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Author:Rev. Stephen 't Hart
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Congregation:Free Reformed Church of Baldivis
 Baldivis, Western Australia
 frca.org.au/baldivis/
 
Title:Obey the Word in the presence of the LORD
Text:Jonah 1:1-3 (View)
Occasion:Regular Sunday
Topic:Obedience
 
Preached:2009-08-09
Added:2011-03-02
Updated:2011-03-02
 

Order Of Worship (Liturgy)

Ps. 47:1,2 Ps. 86:4 Ps. 87:1,3,4 Ps. 40:3 Ps. 47:3 Read: 2 Kings 14:23-29. Jonah 1 Text: Jonah 1:1-3
* As a matter of courtesy please advise Rev. Stephen 't Hart, if you plan to use this sermon in a worship service.   Thank-you.


Congregation of our Lord Jesus Christ.

In the month of September, the Jews will celebrate a day known as Yom Kippur.  That is, the Day of Atonement.  This is a holy Feast Day from the Old Testament.    It was the day when the high priest would enter the Most Holy Place and sprinkle blood before the Ark of the Covenant.  It was also the day when the high priest would place his hands on the head of a live goat, and so put the sins of the people on this goat and then send it away into the wilderness.  It was a day of reconciliation, when God would once more come close to His people.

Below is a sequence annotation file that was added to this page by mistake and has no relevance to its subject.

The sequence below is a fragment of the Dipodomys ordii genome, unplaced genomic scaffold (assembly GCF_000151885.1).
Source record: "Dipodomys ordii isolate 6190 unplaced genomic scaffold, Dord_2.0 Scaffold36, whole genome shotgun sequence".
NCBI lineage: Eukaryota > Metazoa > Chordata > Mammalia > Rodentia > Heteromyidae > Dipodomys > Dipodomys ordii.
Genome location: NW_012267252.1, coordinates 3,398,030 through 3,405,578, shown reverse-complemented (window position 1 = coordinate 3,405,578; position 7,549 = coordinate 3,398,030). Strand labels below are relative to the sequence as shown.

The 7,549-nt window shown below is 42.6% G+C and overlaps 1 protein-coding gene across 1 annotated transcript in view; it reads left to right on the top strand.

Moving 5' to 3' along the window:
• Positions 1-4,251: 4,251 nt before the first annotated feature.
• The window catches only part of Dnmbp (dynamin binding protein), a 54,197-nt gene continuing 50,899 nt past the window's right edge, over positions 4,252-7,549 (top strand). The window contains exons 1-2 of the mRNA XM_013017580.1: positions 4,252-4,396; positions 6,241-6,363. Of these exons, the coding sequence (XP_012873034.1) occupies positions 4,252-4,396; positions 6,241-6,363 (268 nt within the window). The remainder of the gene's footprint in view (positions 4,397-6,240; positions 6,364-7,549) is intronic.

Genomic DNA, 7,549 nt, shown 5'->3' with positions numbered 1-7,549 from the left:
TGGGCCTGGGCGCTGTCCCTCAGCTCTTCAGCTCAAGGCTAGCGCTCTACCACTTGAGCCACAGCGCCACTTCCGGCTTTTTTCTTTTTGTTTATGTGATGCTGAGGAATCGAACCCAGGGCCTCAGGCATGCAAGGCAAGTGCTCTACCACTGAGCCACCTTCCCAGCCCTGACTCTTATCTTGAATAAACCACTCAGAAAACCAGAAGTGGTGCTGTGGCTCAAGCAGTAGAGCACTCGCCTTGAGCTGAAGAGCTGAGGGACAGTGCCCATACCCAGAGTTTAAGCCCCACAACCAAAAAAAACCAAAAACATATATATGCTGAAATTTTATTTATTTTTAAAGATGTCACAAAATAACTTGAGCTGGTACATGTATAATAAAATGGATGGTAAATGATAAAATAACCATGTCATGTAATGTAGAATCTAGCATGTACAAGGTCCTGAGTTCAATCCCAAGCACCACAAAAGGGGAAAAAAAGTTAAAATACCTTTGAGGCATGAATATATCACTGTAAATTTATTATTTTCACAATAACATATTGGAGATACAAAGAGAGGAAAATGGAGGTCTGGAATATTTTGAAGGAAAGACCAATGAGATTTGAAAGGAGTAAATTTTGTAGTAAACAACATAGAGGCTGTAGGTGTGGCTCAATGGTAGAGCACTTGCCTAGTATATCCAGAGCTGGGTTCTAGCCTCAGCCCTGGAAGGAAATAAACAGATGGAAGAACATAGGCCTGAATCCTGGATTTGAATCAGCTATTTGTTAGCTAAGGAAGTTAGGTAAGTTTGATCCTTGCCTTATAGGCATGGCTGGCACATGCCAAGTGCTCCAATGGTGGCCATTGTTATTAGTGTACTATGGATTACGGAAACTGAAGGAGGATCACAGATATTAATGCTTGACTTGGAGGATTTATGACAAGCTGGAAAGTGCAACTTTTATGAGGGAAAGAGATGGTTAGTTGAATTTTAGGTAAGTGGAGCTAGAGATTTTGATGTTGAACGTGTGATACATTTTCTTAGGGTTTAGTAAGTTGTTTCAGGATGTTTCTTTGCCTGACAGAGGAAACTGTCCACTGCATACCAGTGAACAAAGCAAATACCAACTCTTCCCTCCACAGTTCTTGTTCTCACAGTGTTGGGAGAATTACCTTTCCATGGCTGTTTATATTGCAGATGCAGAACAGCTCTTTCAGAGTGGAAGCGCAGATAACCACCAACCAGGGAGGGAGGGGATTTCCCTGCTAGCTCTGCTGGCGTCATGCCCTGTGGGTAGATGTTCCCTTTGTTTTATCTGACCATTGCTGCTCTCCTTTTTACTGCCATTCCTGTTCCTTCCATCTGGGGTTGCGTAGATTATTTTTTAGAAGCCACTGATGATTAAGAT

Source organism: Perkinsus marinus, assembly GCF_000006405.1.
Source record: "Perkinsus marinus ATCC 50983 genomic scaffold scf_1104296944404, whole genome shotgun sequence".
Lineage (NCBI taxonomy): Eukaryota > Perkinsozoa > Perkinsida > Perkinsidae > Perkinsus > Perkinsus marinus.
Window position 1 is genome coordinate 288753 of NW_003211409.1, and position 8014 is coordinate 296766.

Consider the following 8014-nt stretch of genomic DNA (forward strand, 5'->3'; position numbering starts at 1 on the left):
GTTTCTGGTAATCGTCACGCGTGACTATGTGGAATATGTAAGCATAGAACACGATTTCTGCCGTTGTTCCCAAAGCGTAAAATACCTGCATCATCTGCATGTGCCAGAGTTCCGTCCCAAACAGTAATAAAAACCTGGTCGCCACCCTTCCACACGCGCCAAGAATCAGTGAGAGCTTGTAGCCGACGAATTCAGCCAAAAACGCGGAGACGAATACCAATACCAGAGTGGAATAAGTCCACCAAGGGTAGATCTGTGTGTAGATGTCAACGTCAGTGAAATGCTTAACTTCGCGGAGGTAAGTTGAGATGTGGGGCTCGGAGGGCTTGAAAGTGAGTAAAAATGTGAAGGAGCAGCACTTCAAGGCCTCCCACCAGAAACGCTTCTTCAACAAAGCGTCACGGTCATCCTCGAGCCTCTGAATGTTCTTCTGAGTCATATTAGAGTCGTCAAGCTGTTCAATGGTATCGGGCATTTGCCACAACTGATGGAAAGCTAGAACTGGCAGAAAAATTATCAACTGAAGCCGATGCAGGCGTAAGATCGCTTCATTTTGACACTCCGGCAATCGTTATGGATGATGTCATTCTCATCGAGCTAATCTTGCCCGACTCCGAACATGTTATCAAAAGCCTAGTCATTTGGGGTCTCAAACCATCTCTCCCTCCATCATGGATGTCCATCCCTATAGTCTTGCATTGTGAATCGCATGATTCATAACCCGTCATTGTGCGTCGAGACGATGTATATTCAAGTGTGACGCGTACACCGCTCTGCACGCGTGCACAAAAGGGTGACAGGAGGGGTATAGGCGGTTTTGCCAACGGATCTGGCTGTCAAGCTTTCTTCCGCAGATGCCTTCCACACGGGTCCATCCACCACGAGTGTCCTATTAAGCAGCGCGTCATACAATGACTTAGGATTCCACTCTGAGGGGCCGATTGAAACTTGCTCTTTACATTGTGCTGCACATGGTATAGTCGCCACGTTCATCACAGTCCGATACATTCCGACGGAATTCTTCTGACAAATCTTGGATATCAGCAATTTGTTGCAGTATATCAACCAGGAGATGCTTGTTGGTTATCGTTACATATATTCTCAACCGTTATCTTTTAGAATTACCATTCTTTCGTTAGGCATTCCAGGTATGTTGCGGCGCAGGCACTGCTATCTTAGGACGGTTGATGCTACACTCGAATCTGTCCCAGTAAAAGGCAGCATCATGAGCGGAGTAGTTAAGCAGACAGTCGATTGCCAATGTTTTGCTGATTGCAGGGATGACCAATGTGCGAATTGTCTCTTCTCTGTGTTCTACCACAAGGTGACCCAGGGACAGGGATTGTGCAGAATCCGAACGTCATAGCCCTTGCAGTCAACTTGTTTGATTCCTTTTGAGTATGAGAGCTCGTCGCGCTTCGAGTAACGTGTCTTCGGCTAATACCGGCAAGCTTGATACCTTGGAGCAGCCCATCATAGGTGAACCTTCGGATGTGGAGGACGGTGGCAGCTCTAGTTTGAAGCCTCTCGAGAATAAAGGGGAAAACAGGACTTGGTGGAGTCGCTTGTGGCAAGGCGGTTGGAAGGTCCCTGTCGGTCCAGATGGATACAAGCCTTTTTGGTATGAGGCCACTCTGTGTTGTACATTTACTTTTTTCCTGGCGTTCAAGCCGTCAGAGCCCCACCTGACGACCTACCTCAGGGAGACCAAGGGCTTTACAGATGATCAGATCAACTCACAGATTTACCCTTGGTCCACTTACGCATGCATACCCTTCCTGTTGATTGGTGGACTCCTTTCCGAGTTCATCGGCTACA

The Day of Atonement, or Yom Kippur, is still celebrated by the Jews today.  They do not offer sacrifices on that day:  they teach that sacrifices will resume when Messiah comes.  But they do have a set way of celebrating Yom Kippur.  And for centuries, in the afternoon service on the Day of Atonement, they read the book of Jonah from beginning to end.